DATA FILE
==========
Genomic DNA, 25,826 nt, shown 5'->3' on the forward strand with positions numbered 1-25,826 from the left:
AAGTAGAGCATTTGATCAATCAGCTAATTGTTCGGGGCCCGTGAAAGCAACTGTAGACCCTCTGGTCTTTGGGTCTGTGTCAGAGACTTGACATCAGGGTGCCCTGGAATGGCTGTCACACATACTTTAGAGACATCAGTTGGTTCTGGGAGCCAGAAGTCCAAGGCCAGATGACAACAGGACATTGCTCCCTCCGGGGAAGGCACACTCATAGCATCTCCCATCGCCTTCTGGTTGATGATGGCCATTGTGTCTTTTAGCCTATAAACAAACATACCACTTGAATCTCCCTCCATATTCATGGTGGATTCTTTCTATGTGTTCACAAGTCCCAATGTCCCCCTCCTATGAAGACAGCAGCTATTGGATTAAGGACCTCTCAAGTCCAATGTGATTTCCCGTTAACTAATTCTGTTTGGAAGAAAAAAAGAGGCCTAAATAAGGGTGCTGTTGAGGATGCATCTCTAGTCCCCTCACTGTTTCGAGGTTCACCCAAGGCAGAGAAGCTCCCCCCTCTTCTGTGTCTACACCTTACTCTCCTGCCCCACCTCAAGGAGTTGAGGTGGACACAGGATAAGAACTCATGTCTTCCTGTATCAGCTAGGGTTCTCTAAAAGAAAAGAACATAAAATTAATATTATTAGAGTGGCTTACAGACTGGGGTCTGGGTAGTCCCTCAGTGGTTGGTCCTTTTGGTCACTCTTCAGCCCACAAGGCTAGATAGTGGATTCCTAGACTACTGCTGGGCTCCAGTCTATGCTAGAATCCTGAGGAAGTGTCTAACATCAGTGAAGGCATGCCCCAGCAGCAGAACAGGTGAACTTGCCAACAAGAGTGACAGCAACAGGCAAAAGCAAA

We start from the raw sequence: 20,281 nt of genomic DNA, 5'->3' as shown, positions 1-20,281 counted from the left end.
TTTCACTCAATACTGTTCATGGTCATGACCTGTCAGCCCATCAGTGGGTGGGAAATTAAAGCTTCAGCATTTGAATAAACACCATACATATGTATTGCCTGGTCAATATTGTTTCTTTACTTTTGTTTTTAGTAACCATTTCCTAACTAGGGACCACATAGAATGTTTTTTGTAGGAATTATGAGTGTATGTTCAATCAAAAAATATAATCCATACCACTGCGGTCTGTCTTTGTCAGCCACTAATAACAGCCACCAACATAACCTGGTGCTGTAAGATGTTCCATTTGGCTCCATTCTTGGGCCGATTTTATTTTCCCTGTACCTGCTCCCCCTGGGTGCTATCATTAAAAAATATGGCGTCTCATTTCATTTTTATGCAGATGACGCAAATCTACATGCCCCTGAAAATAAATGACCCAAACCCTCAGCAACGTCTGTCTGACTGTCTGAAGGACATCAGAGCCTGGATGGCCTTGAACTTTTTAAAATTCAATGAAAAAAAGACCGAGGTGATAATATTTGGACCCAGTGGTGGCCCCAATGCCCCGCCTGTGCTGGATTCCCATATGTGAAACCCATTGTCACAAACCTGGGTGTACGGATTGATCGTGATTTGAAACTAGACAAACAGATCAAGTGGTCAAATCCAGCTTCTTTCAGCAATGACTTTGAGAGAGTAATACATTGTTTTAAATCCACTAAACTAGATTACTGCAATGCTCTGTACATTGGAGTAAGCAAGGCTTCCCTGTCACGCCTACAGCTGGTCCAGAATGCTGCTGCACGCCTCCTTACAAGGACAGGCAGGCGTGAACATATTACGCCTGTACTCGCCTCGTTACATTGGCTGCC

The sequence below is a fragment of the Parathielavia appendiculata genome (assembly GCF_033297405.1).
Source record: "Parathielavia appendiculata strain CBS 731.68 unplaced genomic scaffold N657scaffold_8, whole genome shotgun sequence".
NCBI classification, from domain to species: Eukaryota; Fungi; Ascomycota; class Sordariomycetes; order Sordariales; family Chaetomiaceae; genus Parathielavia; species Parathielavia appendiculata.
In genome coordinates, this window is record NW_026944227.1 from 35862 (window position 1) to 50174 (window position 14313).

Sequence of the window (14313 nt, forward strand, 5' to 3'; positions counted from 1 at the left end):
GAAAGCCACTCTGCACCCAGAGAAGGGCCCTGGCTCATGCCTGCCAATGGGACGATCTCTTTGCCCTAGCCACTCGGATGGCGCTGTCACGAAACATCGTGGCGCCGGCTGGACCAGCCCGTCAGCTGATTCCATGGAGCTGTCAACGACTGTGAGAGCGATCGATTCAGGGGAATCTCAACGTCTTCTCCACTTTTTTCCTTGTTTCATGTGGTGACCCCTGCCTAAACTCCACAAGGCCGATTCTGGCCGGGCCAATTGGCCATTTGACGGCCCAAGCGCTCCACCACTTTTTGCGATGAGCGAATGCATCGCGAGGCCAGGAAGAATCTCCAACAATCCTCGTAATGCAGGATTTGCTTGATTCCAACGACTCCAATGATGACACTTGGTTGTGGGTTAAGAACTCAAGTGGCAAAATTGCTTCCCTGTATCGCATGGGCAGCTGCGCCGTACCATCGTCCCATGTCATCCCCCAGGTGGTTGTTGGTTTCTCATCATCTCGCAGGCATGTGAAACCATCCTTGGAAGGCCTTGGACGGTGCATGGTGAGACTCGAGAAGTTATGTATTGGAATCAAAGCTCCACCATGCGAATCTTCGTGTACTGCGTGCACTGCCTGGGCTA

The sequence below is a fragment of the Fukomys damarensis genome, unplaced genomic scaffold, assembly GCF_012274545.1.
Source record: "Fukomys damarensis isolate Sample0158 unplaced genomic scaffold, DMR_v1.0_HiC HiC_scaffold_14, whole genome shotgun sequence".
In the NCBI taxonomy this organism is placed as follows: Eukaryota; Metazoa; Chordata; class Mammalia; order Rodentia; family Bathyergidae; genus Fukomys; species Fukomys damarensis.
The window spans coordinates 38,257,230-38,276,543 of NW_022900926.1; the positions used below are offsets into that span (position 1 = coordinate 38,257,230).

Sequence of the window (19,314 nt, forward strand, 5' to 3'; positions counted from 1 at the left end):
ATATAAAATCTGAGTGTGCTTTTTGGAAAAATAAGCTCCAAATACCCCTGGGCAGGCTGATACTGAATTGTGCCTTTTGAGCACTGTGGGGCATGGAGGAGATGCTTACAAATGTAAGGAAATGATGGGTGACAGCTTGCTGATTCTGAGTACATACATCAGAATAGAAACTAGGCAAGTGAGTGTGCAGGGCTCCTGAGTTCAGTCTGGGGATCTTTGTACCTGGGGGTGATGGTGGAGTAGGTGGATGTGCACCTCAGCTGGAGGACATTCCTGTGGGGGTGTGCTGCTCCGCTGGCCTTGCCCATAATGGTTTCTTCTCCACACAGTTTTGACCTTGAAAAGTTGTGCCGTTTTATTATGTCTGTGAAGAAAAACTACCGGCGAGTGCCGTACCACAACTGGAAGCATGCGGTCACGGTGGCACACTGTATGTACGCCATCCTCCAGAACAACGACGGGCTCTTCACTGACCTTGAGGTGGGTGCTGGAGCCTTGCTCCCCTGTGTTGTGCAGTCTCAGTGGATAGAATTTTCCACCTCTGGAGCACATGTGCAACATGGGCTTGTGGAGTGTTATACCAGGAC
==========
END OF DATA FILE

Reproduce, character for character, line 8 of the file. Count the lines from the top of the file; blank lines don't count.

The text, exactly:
In genome coordinates, this window is record NW_026944227.1 from 35862 (window position 1) to 50174 (window position 14313).